It is no secret -- although it may surprise many political junkies -- that most voters pay only passing attention to a presidential race before Labor Day in an election year.
One recently publicized poll statistic, which found more than 60 percent of adults could not name a single member of the U.S. Supreme Court, reflects part of the answer: High percentages of Americans also can't name their members of Congress and other well-publicized officials, so interest in the duties of democracy is far from universal.
But there is also a logic to waiting until the battle is finally joined in earnest between the candidates of the two major political parties. Now that is the case, following Mitt Romney's nomination acceptance speech at the Republican National Convention -- it will be Mr. Romney and President Obama, head-to-head, toe-to-toe, from now on.
As we had hoped, Mr. Romney, the most moderate of the Republican candidates for the nomination, has been chosen. Despite becoming increasingly right-wing, the GOP has selected likely the one person who might appeal to enough moderates to win nationally -- the real name of the game in presidential politics.
That his assertions about President Obama's role in the economic downturn and his performance on the international scene were mostly pure Republican spin matters little. Voters know that both sides are spinning everything and try to lock in on the candidate they think shares, down deep somewhere, their beliefs. No one really expects the president -- or any politician on the national level -- to deliver exactly as promised.
While we don't believe Mr. Romney or his party have offered viable solutions to the economic and debt problems, or international issues such as our response to Iran, Russia and China, we would expect him to edge back toward moderation -- as he did as governor of Massachusetts -- if elected president. That is about as good a prospect as voters can expect in the current fierce political climate.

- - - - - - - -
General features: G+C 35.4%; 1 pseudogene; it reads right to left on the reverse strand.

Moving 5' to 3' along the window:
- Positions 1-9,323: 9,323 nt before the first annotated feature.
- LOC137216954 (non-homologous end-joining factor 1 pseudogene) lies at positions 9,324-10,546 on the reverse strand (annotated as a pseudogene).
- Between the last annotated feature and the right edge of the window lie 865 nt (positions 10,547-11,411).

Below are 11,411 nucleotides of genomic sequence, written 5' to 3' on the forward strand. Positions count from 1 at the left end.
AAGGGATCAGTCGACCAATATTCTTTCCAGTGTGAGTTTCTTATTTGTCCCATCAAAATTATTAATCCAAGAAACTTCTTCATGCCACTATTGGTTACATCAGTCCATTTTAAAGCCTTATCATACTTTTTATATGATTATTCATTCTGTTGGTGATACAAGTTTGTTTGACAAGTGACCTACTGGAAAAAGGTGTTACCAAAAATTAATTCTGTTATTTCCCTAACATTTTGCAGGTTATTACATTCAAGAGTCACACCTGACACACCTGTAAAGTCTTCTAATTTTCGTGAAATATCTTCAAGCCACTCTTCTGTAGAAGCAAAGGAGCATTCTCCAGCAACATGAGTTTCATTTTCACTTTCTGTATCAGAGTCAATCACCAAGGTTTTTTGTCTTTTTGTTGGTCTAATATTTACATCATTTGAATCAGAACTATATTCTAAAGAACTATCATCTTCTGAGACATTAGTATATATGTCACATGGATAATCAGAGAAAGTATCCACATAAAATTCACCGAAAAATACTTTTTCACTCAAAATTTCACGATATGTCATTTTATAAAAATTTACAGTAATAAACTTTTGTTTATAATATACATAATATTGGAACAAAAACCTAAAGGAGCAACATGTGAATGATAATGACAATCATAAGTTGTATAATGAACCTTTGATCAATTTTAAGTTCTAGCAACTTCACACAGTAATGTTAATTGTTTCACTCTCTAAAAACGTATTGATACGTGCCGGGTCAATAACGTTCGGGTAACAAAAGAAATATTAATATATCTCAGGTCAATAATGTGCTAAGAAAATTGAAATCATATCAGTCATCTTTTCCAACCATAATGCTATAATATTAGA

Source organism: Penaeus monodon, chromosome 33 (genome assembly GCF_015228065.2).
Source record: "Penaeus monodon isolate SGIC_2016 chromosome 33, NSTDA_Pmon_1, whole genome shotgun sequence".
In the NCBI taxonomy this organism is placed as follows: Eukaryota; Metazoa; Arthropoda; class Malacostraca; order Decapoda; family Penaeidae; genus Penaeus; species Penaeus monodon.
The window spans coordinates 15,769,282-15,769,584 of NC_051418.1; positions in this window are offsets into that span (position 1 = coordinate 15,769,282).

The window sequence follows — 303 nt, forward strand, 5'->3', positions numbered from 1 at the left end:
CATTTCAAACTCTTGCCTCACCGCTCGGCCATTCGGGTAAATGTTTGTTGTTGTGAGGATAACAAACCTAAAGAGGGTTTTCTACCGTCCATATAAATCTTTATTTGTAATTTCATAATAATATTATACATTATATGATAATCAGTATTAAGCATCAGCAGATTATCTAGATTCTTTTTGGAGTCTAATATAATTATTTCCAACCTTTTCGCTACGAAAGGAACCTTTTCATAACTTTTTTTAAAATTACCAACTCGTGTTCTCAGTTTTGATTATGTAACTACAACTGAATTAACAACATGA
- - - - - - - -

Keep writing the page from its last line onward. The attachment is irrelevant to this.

However, we also believe the president has shown he better understands the need for a balance between taxes and spending -- and between the tax burden for the wealthy and the rest of the nation. But most importantly, he has been president four years, and despite some naivety early in his first term about the ability to hammer out compromises with his opposition, he now conducts himself like an experienced president.
Changing presidents after only four years -- bringing in another person to begin the learning process all over again -- seems far too great a risk and counterproductive if we want to solve any of our pressing national problems. And the only ones who believe Mr. Obama is responsible for all the nation's ills, particularly the economic ones, or is incompetent are hard partisans from the other side.
Trust us on this, no matter your political viewpoint: Mr. Romney -- despite his haughty claims otherwise -- would not have any more of a clue how to be the president of the United States than any other man who has carried that crushing burden. It would be back to having a rookie president all over again. And rookies, no matter how good, rarely make it to World Series stardom in their first year.